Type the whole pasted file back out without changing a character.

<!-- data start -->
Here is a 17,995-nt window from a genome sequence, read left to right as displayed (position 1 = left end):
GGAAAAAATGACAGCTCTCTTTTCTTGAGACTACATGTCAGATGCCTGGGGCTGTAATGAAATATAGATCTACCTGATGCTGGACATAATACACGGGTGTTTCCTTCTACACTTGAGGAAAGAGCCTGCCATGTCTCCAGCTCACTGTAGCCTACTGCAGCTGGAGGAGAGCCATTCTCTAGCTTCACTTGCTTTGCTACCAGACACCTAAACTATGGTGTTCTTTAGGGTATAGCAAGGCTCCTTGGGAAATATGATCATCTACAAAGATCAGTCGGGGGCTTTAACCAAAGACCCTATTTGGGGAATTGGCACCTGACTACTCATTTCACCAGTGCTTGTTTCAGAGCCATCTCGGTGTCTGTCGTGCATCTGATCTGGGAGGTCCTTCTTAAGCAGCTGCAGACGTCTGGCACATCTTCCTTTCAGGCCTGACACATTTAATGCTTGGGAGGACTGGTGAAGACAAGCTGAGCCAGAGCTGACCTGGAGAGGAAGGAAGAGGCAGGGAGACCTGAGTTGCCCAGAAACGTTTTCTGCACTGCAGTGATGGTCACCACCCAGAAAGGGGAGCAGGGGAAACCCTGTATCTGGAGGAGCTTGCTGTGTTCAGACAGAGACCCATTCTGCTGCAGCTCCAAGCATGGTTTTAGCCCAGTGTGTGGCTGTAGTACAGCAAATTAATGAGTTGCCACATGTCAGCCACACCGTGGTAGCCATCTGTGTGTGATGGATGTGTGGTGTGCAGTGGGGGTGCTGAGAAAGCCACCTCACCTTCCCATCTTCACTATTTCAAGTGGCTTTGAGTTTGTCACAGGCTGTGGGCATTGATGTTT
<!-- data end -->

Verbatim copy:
Here is a 17,995-nt window from a genome sequence, read left to right as displayed (position 1 = left end):
GGAAAAAATGACAGCTCTCTTTTCTTGAGACTACATGTCAGATGCCTGGGGCTGTAATGAAATATAGATCTACCTGATGCTGGACATAATACACGGGTGTTTCCTTCTACACTTGAGGAAAGAGCCTGCCATGTCTCCAGCTCACTGTAGCCTACTGCAGCTGGAGGAGAGCCATTCTCTAGCTTCACTTGCTTTGCTACCAGACACCTAAACTATGGTGTTCTTTAGGGTATAGCAAGGCTCCTTGGGAAATATGATCATCTACAAAGATCAGTCGGGGGCTTTAACCAAAGACCCTATTTGGGGAATTGGCACCTGACTACTCATTTCACCAGTGCTTGTTTCAGAGCCATCTCGGTGTCTGTCGTGCATCTGATCTGGGAGGTCCTTCTTAAGCAGCTGCAGACGTCTGGCACATCTTCCTTTCAGGCCTGACACATTTAATGCTTGGGAGGACTGGTGAAGACAAGCTGAGCCAGAGCTGACCTGGAGAGGAAGGAAGAGGCAGGGAGACCTGAGTTGCCCAGAAACGTTTTCTGCACTGCAGTGATGGTCACCACCCAGAAAGGGGAGCAGGGGAAACCCTGTATCTGGAGGAGCTTGCTGTGTTCAGACAGAGACCCATTCTGCTGCAGCTCCAAGCATGGTTTTAGCCCAGTGTGTGGCTGTAGTACAGCAAATTAATGAGTTGCCACATGTCAGCCACACCGTGGTAGCCATCTGTGTGTGATGGATGTGTGGTGTGCAGTGGGGGTGCTGAGAAAGCCACCTCACCTTCCCATCTTCACTATTTCAAGTGGCTTTGAGTTTGTCACAGGCTGTGGGCATTGATGTTT